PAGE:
On a recent trip to New York City, I did some secret shopping of banks. I posed as a customer looking to open a new account with $250,000. I visited banks large and small, including Citibank, Bank of America, Chase, Valley National Bank and TD Bank.
Although banks have become more open and inviting to consumers — in many neighborhoods, it isn’t a prison environment with tellers behind bulletproof glass — I came up with a number of ways to update the banking experience. Some of these require changes to approaches to security, but I think they are necessary for banks to be relevant.
- Ability for bank staff to access Dropbox, email, etc. There are obvious security implications of this, but this is the way millennials work. The primary repository for many documents are in cloud storage. If your bankers don’t have the ability to access Web services, you’re at a disadvantage. I love that my banker at First Republic can do most things over email and Dropbox.
- Web access for certain employees. Although some bank networks are locked down for the lowest common denominator (bank tellers), some people need access to the broader Web. This includes investment advisers and personal bankers.
- Simpler ATMs that allow most of the transaction to be done from the customer’s mobile device.
- Allow customers to enter their data. Although many banks use PIN pads, there is other data that needs to be entered. iPads could allow people to comfortably enter data such as email addresses.
- Bathrooms! In the past, bank transactions were predominantly about quick withdrawals and deposits. Now, more transactions require more time. This includes account opening and investment transactions. When you might be in the bank for 15-20 minutes, bathrooms become more important. In my secret shopping, most banks wouldn’t offer a bathroom. A few did, but it involved going into a backroom.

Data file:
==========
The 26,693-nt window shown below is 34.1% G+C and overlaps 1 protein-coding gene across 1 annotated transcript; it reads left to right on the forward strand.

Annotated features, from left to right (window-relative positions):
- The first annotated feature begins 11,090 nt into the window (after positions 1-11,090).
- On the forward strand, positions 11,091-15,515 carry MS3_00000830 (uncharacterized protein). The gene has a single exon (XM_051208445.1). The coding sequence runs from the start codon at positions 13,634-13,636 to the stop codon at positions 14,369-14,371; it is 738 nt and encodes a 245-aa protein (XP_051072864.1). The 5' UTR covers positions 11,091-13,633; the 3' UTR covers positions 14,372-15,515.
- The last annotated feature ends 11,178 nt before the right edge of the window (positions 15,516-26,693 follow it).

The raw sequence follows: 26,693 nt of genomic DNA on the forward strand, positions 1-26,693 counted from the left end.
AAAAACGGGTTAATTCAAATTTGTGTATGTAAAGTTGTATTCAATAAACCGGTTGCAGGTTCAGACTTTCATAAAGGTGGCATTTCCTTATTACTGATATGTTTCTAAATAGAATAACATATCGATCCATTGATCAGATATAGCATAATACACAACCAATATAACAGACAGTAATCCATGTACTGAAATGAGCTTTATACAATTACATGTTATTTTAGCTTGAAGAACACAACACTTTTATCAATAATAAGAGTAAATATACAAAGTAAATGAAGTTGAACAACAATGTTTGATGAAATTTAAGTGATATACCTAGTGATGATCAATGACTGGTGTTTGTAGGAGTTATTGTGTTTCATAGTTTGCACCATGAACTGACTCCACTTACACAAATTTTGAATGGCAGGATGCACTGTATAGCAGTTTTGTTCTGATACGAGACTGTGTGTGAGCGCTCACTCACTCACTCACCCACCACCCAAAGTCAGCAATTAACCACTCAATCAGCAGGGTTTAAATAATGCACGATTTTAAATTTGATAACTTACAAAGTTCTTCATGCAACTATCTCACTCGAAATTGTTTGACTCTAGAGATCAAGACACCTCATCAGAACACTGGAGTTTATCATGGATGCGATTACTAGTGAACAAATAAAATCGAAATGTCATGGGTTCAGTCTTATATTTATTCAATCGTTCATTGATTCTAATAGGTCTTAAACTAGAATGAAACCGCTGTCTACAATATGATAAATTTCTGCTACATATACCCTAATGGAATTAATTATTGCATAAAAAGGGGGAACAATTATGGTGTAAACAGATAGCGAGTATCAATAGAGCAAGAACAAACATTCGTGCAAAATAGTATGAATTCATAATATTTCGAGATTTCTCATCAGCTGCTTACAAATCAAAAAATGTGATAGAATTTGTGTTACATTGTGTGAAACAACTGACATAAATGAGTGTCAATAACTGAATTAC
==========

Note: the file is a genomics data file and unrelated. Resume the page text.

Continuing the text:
- Chargers. Just like bathrooms, charging devices are becoming a Big Necessity. In some of my secret shopping, bankers allowed me to use their personal chargers or asked around the bank for one. It’s not expensive to outfit each station with micro USB and lightning charges.
- Better IVR and ASR systems. One of the more frustrating banking experiences is calling a bank, entering the account number and then having to give it again to the rep. These systems need a streamlined user experience with user needs in mind. They shouldn’t be one-size-fits-all. For example, if a bank notices that I do all my banking online, I should go straight to a representative. (The chances that I will call for something I can do online are zero.) People who never bank online would be given the full automated system. Segmentation could also be done by asset level, e.g. customers with more than $100,000 go straight to a rep.
- Allow CSRs to follow transactions. For some transactions and events, there is a time delay between a request and a final outcome. Normally, this involves the customer calling back and dealing with someone brand new and re-explaining the situation. Citi lets an agent monitor an account for future follow up. I’m always impressed when the same person calls me back with a resolution.
- Automatic emails for frequent transactions. For example, if a customer requests a late-fee credit, an email is automatically generated stating the amount of the late fee credit and an expected post date. Ideally, these emails will show up before the customer hangs up.
- Data should be shared across platforms. If I start a credit card application online, I should be able to finish on the phone if I have a question.
One thing I noticed that really impressed me: Chase bankers rate other Chase employees. My banker had to call a support line. After he finished, he was presented with a survey to rate the support desk. This kind of feedback is invaluable in weeding out bad employees.